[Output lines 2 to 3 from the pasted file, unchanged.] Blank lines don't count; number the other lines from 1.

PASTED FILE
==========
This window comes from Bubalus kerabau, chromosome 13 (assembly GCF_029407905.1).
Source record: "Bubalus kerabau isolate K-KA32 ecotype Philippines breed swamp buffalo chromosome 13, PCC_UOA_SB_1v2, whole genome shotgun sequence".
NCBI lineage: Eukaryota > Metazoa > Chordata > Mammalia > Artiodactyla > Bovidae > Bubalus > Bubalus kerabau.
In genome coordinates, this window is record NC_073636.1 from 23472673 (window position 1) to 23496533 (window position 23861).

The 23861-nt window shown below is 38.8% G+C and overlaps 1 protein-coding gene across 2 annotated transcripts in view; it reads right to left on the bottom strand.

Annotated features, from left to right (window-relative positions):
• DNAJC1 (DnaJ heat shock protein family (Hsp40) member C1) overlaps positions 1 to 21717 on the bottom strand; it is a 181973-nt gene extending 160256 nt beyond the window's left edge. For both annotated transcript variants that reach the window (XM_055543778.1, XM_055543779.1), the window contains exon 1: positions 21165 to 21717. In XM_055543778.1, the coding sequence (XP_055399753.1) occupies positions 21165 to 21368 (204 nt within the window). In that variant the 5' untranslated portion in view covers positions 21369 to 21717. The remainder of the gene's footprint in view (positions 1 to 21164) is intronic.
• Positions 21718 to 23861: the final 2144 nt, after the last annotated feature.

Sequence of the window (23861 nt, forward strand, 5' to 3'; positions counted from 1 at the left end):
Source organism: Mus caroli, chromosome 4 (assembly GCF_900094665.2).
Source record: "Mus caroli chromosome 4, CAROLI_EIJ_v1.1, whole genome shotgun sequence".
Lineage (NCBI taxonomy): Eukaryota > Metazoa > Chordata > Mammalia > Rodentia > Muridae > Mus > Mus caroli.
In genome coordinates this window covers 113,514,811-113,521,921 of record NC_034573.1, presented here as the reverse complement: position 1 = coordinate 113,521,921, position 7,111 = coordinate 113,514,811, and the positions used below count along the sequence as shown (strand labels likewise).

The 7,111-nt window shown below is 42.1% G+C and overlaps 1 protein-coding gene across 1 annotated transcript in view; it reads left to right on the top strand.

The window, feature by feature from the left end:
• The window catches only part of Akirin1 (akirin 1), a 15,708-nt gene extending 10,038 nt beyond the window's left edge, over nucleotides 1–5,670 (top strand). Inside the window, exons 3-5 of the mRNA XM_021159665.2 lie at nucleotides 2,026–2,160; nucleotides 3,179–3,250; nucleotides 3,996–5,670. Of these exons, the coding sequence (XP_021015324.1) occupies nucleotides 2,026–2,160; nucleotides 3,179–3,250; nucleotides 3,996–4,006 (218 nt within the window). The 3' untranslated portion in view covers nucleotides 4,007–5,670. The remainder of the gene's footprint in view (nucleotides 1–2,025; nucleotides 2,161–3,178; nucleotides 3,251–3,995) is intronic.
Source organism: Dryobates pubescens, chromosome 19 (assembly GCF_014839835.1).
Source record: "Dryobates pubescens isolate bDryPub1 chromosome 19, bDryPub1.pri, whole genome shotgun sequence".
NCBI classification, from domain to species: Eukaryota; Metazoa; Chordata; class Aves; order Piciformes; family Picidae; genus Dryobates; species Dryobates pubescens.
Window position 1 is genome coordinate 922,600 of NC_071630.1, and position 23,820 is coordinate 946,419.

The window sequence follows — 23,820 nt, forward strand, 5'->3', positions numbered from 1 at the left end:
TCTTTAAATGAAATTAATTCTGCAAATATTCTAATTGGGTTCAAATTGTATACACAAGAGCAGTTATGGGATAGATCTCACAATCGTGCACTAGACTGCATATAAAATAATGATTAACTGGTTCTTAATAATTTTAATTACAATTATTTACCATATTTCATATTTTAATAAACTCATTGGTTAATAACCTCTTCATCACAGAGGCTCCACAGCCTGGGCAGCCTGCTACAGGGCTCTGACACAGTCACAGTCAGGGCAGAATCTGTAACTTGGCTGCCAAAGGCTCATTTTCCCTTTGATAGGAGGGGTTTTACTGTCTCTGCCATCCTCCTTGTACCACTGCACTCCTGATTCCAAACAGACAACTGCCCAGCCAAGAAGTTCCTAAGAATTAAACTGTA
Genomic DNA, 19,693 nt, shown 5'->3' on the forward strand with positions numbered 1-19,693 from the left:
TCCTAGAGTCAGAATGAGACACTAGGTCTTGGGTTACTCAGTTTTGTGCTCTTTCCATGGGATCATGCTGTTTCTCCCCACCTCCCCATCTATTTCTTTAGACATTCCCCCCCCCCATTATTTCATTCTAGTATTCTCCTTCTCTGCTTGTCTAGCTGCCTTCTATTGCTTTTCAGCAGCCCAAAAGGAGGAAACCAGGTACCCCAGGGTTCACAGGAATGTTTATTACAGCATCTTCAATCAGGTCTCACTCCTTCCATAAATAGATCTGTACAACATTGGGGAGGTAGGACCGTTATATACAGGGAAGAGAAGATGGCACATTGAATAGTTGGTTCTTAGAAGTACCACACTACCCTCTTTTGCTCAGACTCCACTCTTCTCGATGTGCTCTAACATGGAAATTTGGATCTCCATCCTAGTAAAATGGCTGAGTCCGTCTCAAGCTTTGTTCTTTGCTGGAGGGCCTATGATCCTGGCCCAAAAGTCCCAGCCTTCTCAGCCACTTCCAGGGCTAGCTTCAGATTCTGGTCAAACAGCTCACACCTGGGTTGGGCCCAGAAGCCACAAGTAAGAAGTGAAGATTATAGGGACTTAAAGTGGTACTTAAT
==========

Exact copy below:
Source record: "Bubalus kerabau isolate K-KA32 ecotype Philippines breed swamp buffalo chromosome 13, PCC_UOA_SB_1v2, whole genome shotgun sequence".
NCBI lineage: Eukaryota > Metazoa > Chordata > Mammalia > Artiodactyla > Bovidae > Bubalus > Bubalus kerabau.